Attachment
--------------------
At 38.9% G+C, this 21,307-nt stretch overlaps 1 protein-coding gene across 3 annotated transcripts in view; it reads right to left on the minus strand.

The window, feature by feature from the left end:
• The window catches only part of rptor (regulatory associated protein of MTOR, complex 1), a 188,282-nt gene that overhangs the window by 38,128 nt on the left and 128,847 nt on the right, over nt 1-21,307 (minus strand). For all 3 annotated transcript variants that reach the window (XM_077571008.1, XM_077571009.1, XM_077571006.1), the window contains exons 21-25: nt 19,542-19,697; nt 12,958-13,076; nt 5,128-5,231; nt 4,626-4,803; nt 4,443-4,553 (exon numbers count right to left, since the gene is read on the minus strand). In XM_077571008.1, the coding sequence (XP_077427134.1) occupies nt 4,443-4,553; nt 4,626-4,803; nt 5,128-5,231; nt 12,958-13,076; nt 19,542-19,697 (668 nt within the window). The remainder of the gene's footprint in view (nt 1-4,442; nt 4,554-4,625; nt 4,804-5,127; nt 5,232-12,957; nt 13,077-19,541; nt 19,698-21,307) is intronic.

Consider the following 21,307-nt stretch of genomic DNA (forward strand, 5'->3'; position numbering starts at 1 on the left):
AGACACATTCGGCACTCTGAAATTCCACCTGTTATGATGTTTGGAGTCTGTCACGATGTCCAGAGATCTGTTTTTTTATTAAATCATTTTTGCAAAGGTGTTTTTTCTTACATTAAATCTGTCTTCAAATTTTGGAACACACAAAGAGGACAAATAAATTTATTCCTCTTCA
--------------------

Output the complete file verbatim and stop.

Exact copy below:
At 38.9% G+C, this 21,307-nt stretch overlaps 1 protein-coding gene across 3 annotated transcripts in view; it reads right to left on the minus strand.

The window, feature by feature from the left end:
• The window catches only part of rptor (regulatory associated protein of MTOR, complex 1), a 188,282-nt gene that overhangs the window by 38,128 nt on the left and 128,847 nt on the right, over nt 1-21,307 (minus strand). For all 3 annotated transcript variants that reach the window (XM_077571008.1, XM_077571009.1, XM_077571006.1), the window contains exons 21-25: nt 19,542-19,697; nt 12,958-13,076; nt 5,128-5,231; nt 4,626-4,803; nt 4,443-4,553 (exon numbers count right to left, since the gene is read on the minus strand). In XM_077571008.1, the coding sequence (XP_077427134.1) occupies nt 4,443-4,553; nt 4,626-4,803; nt 5,128-5,231; nt 12,958-13,076; nt 19,542-19,697 (668 nt within the window). The remainder of the gene's footprint in view (nt 1-4,442; nt 4,554-4,625; nt 4,804-5,127; nt 5,232-12,957; nt 13,077-19,541; nt 19,698-21,307) is intronic.

Consider the following 21,307-nt stretch of genomic DNA (forward strand, 5'->3'; position numbering starts at 1 on the left):
AGACACATTCGGCACTCTGAAATTCCACCTGTTATGATGTTTGGAGTCTGTCACGATGTCCAGAGATCTGTTTTTTTATTAAATCATTTTTGCAAAGGTGTTTTTTCTTACATTAAATCTGTCTTCAAATTTTGGAACACACAAAGAGGACAAATAAATTTATTCCTCTTCA